MLK Jr’s anti-war legacy remains highly relevant
Martin Luther King Jr. Day is a great reminder to look at his anti-war legacy. This is a nice essay from the Quincy Institute, a new outfit in Washington DC trying to highlight a progressive anti-interventionist and anti-imperialist foreign policy that is more in keeping with MLK’s legacy.
While Biden is to be lauded for finally (after 20 years) getting the US out of Afghanistan, and for not starting any new wars in his first two years in office, his administration and Congress just approved the biggest military budget in history, at $858 billion — which is more than HALF of the discretionary US budget.
And the US maintains about 800 military bases in almost half of the countries around the world.
The US also sells arms to over half the countries of the world and is by far the world’s biggest arms dealer.
The US empire is strong.
I’ve long been anti-war and anti-imperialist and have written for many years about my experience in the US Army and how it made me a pacifist and very very skeptical of US military actions around the world.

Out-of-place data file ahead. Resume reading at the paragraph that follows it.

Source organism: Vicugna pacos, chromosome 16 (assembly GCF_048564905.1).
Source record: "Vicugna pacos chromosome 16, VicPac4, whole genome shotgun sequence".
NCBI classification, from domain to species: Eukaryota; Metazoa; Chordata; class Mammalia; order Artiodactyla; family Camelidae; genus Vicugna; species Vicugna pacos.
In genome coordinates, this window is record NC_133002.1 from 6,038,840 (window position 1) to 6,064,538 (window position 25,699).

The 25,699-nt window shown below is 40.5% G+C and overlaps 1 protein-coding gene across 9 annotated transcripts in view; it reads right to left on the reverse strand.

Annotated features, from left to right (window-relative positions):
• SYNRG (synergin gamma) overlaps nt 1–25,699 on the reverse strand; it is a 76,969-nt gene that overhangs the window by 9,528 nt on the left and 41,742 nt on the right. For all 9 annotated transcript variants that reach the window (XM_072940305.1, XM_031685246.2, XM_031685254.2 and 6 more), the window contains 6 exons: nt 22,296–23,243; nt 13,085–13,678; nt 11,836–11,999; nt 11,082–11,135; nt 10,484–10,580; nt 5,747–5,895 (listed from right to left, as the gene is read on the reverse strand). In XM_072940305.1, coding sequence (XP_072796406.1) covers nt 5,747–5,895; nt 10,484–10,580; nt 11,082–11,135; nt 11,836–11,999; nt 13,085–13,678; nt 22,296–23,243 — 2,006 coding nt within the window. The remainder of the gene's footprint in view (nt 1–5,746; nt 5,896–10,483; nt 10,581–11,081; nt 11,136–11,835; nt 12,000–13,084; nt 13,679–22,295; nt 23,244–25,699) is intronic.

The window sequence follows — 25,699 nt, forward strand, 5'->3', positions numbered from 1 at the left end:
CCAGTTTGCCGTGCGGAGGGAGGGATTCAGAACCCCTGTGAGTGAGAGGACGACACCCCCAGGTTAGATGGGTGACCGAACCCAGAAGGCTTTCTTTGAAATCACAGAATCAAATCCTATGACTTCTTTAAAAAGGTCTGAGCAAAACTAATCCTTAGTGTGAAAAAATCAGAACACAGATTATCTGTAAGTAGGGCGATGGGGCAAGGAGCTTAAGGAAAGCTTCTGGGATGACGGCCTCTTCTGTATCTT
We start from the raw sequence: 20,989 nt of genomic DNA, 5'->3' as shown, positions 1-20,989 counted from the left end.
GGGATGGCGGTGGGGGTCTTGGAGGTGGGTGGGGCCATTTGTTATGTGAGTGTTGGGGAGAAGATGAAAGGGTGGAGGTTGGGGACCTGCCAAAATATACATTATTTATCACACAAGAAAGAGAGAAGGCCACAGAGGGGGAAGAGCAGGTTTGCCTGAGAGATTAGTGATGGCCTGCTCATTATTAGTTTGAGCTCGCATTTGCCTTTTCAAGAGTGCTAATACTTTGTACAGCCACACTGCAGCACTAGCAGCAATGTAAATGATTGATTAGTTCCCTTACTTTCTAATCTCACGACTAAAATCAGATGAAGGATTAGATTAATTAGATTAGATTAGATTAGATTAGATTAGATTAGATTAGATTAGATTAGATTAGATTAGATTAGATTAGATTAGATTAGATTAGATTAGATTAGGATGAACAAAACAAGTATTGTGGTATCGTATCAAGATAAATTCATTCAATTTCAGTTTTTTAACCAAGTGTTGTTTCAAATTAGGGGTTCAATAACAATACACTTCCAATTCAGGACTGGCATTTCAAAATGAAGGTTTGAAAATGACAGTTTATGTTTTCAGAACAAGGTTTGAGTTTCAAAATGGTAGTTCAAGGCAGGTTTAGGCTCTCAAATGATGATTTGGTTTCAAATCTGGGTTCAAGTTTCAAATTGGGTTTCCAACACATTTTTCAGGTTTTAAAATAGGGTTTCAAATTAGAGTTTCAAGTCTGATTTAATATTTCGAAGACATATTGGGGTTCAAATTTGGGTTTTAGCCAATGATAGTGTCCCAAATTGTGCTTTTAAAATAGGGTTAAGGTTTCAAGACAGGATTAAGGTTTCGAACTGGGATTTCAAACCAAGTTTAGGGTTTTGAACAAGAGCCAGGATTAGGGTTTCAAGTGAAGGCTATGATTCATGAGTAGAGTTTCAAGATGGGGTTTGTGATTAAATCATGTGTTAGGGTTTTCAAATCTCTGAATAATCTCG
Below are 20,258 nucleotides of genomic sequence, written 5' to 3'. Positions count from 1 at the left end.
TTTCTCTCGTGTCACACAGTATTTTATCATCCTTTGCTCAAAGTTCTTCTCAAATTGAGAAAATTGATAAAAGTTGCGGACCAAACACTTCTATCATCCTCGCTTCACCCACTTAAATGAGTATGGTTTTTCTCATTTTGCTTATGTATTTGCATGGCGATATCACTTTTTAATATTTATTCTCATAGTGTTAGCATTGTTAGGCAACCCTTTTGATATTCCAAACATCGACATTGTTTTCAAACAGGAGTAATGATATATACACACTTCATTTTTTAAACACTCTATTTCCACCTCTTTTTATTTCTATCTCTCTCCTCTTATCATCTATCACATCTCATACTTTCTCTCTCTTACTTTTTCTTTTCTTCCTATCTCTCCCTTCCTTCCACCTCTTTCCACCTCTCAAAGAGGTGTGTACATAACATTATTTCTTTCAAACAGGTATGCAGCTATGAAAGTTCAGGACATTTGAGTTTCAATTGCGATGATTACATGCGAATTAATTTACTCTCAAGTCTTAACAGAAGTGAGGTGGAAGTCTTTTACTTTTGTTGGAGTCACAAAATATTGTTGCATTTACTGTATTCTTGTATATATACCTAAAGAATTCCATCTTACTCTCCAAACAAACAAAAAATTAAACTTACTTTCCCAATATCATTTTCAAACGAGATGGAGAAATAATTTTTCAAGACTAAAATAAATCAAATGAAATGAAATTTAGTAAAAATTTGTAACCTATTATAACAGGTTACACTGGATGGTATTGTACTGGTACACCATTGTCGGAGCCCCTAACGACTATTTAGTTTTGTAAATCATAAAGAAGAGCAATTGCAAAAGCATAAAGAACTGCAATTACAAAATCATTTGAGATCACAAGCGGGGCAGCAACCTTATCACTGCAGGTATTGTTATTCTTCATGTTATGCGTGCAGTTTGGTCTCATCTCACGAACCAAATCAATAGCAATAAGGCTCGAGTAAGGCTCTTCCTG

My views have been complicated in recent years by the rise of an extremely oppressive China and the need to contain Chinese military power as the hawks come to the fore in China.
But I remain staunchly critical of rampant US military spending and waste, even as I have come to recognize the need to maintain a strong US military presence to counter China’s rising power.
Here’s the meat of the essay linked above:
According to the Stockholm International Peace Research Institute, the United States supplied weapons to 103 nations between 2017 and 2021 — more than half the countries in the world. For many citizens of the world, their first association with America is a U.S. soldier or a U.S.-supplied weapon in the hands of their government or one of their adversaries.
This U.S. record of wide-ranging military intervention and runaway arms sales is a far cry from the “diplomacy first” foreign policy that the Biden administration has pledged to pursue. To its credit, the administration stuck to its commitment to get the United States out of its disastrous 20-year engagement in Afghanistan. And in some cases, as in Ukraine, U.S. arms have been supplied for defensive purposes, to help Kyiv fend off a brutal Russian invasion. But on balance, the United States still adheres to the kind of militarized foreign policy that Dr. King warned us about well over 50 years ago.